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Doctors Say Flu Season Isn't Over

March 31, 2010, 6:11 PM by Courtney Zieller

Doctors Say Flu Season Isn't Over
SIOUX FALLS, SD - The influenza virus is starting to pick back up again. Some South Dakota clinics are seeing more patients come through the doors.

Just when we thought flu season was over, doctors say otherwise.

"The message is we are still in the flu season, even though it's late in the flu season. This virus has been sort of interesting because we had rampant flu at odd times of the year," Sanford Infectious Disease Dr. Wendell Hoffman said.

And now is no different.

"The activity is sporadic right now, which means it's still being seen but only occasionally in the state," Hoffman said.

Hoffman specializes in infectious diseases and says there's one flu strain that makes up 99 percent of all influenza this season.

"H1N1 is the predominant influenza virus still out there. The seasonal strains haven't made much of an impact in the 2009-2010 flu season," Hoffman said.

We've already gone through a second wave of the flu, but dealing with a third isn't out of the question.

"We think it would be much milder than the second wave simply because many people have come down with H1N1 and have developed immunity or received a vaccine," Hoffman said.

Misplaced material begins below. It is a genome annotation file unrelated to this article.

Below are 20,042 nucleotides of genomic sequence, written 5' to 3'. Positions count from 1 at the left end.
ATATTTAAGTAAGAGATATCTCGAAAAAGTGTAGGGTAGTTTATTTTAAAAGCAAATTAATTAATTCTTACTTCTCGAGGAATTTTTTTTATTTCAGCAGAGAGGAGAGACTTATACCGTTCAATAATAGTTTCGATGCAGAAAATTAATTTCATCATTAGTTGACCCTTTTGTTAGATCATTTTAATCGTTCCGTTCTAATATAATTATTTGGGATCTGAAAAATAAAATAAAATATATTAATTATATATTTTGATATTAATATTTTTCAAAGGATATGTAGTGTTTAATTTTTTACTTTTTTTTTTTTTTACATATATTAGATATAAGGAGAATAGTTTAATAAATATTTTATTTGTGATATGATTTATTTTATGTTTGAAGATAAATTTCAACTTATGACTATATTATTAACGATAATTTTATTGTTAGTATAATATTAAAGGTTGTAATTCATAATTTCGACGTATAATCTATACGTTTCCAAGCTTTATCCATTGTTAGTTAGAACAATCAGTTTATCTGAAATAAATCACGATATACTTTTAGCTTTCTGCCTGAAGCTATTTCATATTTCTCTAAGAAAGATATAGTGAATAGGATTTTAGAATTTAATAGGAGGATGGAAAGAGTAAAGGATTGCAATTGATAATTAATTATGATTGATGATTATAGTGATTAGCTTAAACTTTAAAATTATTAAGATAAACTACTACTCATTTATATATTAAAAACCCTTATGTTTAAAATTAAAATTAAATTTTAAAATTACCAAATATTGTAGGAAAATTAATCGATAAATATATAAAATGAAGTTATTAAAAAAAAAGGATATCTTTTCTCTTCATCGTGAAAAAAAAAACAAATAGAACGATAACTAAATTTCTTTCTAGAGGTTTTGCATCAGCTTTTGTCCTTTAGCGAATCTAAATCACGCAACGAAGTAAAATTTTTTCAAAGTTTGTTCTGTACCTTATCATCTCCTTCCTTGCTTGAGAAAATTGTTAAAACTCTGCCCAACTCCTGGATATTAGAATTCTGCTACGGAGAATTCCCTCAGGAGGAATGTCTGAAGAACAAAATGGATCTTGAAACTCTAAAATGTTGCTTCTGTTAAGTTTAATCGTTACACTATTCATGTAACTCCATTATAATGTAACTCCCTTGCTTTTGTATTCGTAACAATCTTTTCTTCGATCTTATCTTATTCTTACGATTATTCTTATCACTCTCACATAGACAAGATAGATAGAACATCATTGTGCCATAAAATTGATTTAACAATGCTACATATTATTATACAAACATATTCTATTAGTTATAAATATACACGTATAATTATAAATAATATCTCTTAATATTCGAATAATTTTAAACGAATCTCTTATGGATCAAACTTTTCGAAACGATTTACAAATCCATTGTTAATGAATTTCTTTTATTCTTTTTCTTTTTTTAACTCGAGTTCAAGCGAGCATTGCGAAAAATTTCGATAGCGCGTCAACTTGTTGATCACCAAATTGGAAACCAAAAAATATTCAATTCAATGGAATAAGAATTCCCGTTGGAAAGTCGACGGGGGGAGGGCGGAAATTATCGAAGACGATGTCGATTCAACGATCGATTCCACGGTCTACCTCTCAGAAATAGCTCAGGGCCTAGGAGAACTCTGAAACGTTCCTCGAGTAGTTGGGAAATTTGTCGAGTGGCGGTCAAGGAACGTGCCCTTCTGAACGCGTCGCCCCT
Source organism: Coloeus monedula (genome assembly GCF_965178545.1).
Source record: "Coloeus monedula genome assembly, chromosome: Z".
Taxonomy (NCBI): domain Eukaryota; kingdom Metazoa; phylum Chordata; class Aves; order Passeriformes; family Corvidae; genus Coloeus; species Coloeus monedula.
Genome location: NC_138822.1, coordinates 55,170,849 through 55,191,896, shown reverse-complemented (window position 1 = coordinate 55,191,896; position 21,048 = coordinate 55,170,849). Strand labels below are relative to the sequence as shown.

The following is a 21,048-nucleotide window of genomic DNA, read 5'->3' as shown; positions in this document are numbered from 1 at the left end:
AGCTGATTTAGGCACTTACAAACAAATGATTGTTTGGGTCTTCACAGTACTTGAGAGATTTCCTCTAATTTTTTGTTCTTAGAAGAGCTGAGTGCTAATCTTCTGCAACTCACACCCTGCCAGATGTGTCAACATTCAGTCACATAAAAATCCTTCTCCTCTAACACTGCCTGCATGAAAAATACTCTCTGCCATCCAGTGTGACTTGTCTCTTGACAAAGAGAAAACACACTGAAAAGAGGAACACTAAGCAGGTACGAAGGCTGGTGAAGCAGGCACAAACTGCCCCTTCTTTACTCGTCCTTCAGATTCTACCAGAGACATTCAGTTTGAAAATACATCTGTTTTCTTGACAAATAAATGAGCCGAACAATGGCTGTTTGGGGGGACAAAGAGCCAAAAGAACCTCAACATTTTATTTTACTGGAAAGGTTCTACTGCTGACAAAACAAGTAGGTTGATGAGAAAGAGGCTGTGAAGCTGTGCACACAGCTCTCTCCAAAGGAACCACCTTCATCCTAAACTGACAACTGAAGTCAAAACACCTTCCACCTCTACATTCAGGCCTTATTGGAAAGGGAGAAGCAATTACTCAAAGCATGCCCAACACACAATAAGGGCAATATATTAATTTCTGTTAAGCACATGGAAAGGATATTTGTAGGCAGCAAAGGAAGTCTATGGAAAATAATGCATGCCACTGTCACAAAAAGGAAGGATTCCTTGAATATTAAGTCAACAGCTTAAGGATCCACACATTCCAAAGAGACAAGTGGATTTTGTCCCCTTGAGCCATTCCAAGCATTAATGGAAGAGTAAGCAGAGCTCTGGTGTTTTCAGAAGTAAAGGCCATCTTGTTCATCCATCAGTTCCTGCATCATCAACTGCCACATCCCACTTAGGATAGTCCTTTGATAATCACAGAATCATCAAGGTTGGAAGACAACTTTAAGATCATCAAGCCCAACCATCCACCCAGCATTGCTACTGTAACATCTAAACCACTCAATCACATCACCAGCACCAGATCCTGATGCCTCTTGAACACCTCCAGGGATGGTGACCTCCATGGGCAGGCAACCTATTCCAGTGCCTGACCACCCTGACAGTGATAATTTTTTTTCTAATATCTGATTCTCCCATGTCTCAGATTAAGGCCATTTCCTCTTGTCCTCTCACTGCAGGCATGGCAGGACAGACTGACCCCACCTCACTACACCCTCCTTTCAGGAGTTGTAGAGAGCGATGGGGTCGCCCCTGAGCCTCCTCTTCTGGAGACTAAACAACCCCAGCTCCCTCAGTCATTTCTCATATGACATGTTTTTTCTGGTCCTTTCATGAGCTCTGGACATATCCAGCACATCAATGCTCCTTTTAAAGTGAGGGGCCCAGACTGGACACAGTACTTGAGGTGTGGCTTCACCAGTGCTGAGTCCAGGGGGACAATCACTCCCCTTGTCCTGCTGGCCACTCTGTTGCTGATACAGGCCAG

So, if you've already rolled up your sleeve and got a flu shot this year, doctors say you're well protected.

"Those levels of antibodies persist for a long time, up to a year," Hoffman said.

"If you haven't been vaccinated yet, doctors say there are still flu shots available.

"The CDC tells us about 125 million have been sent out but about 30 million doses nationwide have been left unused," Hoffman said.

Those who are at higher risk and haven't received one should still get one.

"The at-risk groups for complications have been included. The younger age groups, the older age groups, anyone with chronic underlying health conditions," Hoffman said.

Pregnant women are also in that group.

Health officials have seen the virus pick up in southeastern states, such as Georgia, Alabama and South Carolina.

In South Dakota, only four percent are testing positive for the virus.

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